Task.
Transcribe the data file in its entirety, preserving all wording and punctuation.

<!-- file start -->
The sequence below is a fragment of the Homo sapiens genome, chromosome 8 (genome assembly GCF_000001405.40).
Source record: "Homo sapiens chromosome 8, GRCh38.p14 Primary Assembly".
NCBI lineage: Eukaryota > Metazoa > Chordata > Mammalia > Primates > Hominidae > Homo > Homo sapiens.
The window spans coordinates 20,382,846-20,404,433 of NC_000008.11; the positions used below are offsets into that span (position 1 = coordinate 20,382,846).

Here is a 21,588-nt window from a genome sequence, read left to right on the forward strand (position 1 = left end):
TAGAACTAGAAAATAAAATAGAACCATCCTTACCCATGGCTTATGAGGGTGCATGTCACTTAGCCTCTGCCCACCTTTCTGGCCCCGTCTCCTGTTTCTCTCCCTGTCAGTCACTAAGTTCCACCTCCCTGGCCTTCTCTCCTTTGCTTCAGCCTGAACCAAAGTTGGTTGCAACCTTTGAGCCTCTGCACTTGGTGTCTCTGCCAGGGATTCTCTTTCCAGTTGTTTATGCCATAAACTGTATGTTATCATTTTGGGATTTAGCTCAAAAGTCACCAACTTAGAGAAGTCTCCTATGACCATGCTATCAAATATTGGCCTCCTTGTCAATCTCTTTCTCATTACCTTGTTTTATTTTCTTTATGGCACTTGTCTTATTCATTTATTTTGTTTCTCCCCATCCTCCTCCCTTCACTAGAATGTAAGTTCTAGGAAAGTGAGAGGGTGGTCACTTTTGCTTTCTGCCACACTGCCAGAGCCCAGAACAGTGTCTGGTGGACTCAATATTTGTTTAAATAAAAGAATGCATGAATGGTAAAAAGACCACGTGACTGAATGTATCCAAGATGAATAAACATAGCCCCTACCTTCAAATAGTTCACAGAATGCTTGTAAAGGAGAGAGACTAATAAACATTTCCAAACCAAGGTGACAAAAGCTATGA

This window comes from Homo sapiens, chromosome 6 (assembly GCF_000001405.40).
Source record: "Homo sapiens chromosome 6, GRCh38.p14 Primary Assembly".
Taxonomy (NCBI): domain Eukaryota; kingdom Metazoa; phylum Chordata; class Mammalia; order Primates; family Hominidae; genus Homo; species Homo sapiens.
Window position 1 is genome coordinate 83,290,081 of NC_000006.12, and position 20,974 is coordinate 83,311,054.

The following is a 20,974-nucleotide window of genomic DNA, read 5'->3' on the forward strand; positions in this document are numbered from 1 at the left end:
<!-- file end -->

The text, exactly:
The sequence below is a fragment of the Homo sapiens genome, chromosome 8 (genome assembly GCF_000001405.40).
Source record: "Homo sapiens chromosome 8, GRCh38.p14 Primary Assembly".
NCBI lineage: Eukaryota > Metazoa > Chordata > Mammalia > Primates > Hominidae > Homo > Homo sapiens.
The window spans coordinates 20,382,846-20,404,433 of NC_000008.11; the positions used below are offsets into that span (position 1 = coordinate 20,382,846).

Here is a 21,588-nt window from a genome sequence, read left to right on the forward strand (position 1 = left end):
TAGAACTAGAAAATAAAATAGAACCATCCTTACCCATGGCTTATGAGGGTGCATGTCACTTAGCCTCTGCCCACCTTTCTGGCCCCGTCTCCTGTTTCTCTCCCTGTCAGTCACTAAGTTCCACCTCCCTGGCCTTCTCTCCTTTGCTTCAGCCTGAACCAAAGTTGGTTGCAACCTTTGAGCCTCTGCACTTGGTGTCTCTGCCAGGGATTCTCTTTCCAGTTGTTTATGCCATAAACTGTATGTTATCATTTTGGGATTTAGCTCAAAAGTCACCAACTTAGAGAAGTCTCCTATGACCATGCTATCAAATATTGGCCTCCTTGTCAATCTCTTTCTCATTACCTTGTTTTATTTTCTTTATGGCACTTGTCTTATTCATTTATTTTGTTTCTCCCCATCCTCCTCCCTTCACTAGAATGTAAGTTCTAGGAAAGTGAGAGGGTGGTCACTTTTGCTTTCTGCCACACTGCCAGAGCCCAGAACAGTGTCTGGTGGACTCAATATTTGTTTAAATAAAAGAATGCATGAATGGTAAAAAGACCACGTGACTGAATGTATCCAAGATGAATAAACATAGCCCCTACCTTCAAATAGTTCACAGAATGCTTGTAAAGGAGAGAGACTAATAAACATTTCCAAACCAAGGTGACAAAAGCTATGA

This window comes from Homo sapiens, chromosome 6 (assembly GCF_000001405.40).
Source record: "Homo sapiens chromosome 6, GRCh38.p14 Primary Assembly".
Taxonomy (NCBI): domain Eukaryota; kingdom Metazoa; phylum Chordata; class Mammalia; order Primates; family Hominidae; genus Homo; species Homo sapiens.
Window position 1 is genome coordinate 83,290,081 of NC_000006.12, and position 20,974 is coordinate 83,311,054.

The following is a 20,974-nucleotide window of genomic DNA, read 5'->3' on the forward strand; positions in this document are numbered from 1 at the left end: